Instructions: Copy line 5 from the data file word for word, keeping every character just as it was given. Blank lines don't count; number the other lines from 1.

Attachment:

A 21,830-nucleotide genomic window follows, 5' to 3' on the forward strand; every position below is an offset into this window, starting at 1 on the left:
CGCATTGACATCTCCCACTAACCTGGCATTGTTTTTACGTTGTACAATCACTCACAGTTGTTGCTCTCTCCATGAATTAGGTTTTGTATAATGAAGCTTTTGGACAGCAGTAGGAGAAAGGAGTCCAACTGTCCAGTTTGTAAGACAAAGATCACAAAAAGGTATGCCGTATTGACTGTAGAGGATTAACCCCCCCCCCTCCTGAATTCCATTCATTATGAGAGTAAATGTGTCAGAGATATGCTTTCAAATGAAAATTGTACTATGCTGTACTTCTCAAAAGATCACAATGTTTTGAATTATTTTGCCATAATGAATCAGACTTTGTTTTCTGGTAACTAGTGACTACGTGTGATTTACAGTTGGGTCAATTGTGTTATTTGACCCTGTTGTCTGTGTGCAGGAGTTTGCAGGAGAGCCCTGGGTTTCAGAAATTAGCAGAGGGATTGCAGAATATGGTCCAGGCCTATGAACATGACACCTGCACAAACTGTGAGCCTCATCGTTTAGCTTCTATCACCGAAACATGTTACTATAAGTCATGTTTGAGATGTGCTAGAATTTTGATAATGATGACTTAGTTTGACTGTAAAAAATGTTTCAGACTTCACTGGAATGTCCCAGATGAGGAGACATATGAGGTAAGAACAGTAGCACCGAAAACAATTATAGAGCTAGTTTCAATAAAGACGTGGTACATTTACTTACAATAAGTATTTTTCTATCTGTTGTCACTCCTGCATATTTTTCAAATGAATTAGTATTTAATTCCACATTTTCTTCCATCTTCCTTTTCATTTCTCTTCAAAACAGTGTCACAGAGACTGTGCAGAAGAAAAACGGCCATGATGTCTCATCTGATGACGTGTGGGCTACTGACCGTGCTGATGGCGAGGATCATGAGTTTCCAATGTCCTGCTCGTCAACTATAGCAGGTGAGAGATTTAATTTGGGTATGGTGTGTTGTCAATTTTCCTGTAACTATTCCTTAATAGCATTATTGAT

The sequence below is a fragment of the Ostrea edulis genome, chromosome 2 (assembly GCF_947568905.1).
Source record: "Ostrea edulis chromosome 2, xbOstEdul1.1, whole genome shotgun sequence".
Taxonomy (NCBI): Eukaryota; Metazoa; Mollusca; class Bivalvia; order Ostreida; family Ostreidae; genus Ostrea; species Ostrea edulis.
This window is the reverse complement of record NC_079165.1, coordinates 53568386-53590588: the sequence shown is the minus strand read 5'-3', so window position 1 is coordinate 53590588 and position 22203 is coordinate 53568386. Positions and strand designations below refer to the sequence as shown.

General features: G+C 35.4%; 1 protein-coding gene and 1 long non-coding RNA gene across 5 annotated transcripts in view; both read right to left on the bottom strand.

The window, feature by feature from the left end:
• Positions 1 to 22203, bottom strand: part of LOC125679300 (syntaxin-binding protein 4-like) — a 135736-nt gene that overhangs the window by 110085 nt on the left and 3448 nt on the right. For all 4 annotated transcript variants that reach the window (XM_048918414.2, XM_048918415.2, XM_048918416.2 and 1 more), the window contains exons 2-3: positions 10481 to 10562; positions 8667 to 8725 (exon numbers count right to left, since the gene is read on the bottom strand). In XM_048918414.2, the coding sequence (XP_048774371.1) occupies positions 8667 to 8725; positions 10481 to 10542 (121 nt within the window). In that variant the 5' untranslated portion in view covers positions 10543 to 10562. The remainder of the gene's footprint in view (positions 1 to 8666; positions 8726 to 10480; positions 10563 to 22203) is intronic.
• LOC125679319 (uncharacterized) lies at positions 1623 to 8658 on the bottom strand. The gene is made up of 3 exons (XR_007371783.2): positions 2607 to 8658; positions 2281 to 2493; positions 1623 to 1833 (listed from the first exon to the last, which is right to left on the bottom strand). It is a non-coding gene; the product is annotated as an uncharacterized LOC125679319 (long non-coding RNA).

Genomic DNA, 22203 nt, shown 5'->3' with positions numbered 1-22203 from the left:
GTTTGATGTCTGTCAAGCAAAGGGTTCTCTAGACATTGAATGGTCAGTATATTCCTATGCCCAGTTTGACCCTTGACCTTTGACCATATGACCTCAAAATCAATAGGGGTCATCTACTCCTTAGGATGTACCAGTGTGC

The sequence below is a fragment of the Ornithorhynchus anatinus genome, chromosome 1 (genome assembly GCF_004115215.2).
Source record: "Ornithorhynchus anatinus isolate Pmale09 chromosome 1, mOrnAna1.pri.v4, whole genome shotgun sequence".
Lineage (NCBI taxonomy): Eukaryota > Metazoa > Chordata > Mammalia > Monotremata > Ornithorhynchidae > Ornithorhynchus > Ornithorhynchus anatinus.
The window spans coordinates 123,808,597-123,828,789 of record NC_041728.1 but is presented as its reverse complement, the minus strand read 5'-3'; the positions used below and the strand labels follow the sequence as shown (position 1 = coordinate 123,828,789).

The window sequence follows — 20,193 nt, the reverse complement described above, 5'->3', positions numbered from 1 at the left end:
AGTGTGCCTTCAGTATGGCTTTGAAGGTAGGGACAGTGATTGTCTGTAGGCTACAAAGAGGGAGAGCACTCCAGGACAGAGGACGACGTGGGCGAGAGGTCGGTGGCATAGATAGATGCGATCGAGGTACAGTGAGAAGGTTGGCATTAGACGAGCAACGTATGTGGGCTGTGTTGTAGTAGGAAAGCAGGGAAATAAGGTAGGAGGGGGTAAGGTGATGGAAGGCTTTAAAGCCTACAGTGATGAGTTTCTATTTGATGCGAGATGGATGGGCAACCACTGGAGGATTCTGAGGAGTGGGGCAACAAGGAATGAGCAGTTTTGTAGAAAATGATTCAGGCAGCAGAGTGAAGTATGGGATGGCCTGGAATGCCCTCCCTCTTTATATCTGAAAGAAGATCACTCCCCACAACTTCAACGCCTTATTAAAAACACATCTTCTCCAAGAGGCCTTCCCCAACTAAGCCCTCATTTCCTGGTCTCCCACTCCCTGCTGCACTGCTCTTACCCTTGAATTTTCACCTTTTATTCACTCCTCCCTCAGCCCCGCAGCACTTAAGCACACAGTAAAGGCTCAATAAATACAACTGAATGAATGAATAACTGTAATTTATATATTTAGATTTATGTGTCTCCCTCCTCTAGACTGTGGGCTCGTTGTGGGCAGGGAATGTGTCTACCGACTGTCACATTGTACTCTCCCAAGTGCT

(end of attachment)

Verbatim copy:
Taxonomy (NCBI): Eukaryota; Metazoa; Mollusca; class Bivalvia; order Ostreida; family Ostreidae; genus Ostrea; species Ostrea edulis.